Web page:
- Lights to control the appropriate circuit on the Arduino; see my ambient backlight tutorial from last week for a circuit diagram and breakdown of components.
- Processing software on your PC or Mac
- Website hosting
First up, refer back to last weeks tutorial for the Arduino side of things; the code we’ll be using is identical, as I’m using the same RGB LED strip control circuit, so I won’t repeat that here. To summarize, the Arduino will be reading RGB values from the USB serial connection to the computer.
The Processing app we’ll be using is very simple (PASTEBIN); it uses a basic loadStrings() function to read a text file stored at a remote web address – in this case I’ve used http://jamesbruce.me/lights/LED.txt. Create an example text file on your web host to test this, and adjust accordingly. The text file should just be 3 lines of values for the R, G, and B. You’ll also need to change the serial port to whatever your USB is connected to. As before, the first thing the app will do is output a list of serial ports to the console – check this for the correct one to use, then re-run. Your Arduino LED strip should light up with whatever random values you added to the text file.
Arduino Web Control
On the web control side I chose a simple color picker jQuery plugin called Spectrum; there are others out there, but I felt this was as simple as needed and also works with touch on a mobile, while others I tried wouldn’t. Place the spectrum.js and spectrum.css files in the same directory as everything else (I made a /lights sub-directory on my server to keep things clean). We’ll be using PHP to both display the web control, and handle the LED.txt file writing if variables are given in the POST request. When the user visits this page and chooses a color, it sends an AJAX request with the color variables back to itself. This keeps the whole thing contained within one file. The full PHP/HTML can be found at this pastebin (save it as index.php in a sub-directory along with the other files), but let me give a brief outline of the code involved.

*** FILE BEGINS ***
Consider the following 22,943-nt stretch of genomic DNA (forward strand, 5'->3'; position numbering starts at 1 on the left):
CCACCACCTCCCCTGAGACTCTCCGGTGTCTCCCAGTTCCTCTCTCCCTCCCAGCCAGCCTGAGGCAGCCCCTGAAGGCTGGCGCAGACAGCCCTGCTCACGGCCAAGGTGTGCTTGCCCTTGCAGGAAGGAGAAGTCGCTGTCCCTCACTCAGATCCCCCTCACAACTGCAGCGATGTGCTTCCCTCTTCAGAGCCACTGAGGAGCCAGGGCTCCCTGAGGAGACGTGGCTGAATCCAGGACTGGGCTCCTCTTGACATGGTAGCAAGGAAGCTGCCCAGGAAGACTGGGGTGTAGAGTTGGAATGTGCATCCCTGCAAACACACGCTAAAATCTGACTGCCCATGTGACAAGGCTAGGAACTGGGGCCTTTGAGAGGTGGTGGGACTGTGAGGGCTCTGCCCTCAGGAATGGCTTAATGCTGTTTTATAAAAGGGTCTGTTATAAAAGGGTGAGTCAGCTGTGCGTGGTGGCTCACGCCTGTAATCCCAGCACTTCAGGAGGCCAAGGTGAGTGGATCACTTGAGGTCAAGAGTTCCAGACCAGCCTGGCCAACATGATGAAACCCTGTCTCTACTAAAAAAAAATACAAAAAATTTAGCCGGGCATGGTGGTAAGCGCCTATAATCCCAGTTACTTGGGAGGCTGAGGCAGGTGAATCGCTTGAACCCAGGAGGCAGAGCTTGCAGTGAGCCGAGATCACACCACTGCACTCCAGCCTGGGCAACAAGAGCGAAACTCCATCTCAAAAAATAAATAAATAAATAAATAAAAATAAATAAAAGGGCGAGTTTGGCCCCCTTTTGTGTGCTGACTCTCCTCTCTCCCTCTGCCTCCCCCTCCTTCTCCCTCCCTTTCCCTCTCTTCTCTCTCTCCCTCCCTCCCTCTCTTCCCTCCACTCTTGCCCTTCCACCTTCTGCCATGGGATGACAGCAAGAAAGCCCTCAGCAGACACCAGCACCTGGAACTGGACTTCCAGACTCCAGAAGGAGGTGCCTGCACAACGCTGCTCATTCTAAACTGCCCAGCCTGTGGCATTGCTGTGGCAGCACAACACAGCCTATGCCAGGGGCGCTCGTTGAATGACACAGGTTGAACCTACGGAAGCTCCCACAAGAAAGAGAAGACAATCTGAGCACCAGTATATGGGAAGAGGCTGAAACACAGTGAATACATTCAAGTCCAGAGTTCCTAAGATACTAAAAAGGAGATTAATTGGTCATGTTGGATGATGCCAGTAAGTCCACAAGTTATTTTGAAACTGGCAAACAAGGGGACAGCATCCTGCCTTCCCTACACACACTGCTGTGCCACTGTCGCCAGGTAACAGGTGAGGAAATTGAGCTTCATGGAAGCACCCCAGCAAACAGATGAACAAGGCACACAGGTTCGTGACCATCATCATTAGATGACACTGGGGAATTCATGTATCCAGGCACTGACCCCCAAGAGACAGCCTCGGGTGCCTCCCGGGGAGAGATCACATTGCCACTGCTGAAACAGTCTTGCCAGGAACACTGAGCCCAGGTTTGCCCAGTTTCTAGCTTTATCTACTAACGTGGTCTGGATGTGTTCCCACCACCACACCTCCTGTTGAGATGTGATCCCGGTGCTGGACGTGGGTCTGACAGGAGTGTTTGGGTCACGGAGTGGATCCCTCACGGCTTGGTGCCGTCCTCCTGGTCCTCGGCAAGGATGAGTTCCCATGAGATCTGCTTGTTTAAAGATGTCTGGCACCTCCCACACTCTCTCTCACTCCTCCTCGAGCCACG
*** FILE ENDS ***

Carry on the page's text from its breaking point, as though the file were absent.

- PHP: Detect if there’s a post variable called ‘colors’. If so, open the LED.txt file for writing, and overwrite with the post variables.
- HTML: Import jQuery, Spectrum.js, and Spectrum.css
Pitfalls and Further Work
As I mentioned, this method didn’t use an Ethernet shield on purpose, so anyone with basic website hosting could have it set up very quickly and inexpensively. However, this does mean that we need to use the Processing app to act as a gateway for fetching the data; without the PC running, it simply won’t work. With the addition of an Ethernet or WiFi shield, we could move the Arduino anywhere without being tethered to a PC, and either fetch commands remotely or push them straight to the Arduino with a little port forwarding. I’ll address this another day. There’s also an issue of concurrency – the way we have it set up is that the file will simply be overwritten every time someone chooses a new color, and the delay between color changes is decided in the Processing code. If you want to have lots of users constantly adjusting the color, a queued system with a database might be more appropriate; using a flat file to store the values can result in some changes being ignored if the updates occur more frequently than we’re refreshing the file. Then of course, you have no way of knowing if it even worked right then unless you were watching our live broadcast. Ideally, there would be a webcam set up and embedded on the control page. As a tech demo though, I think this is pretty awesome; I hope you can see the potential for remote controlling basically anything over the internet via an Arduino. Justin suggested we hand over control of my oven; I declined. Do you have any interesting projects you think this might help with?
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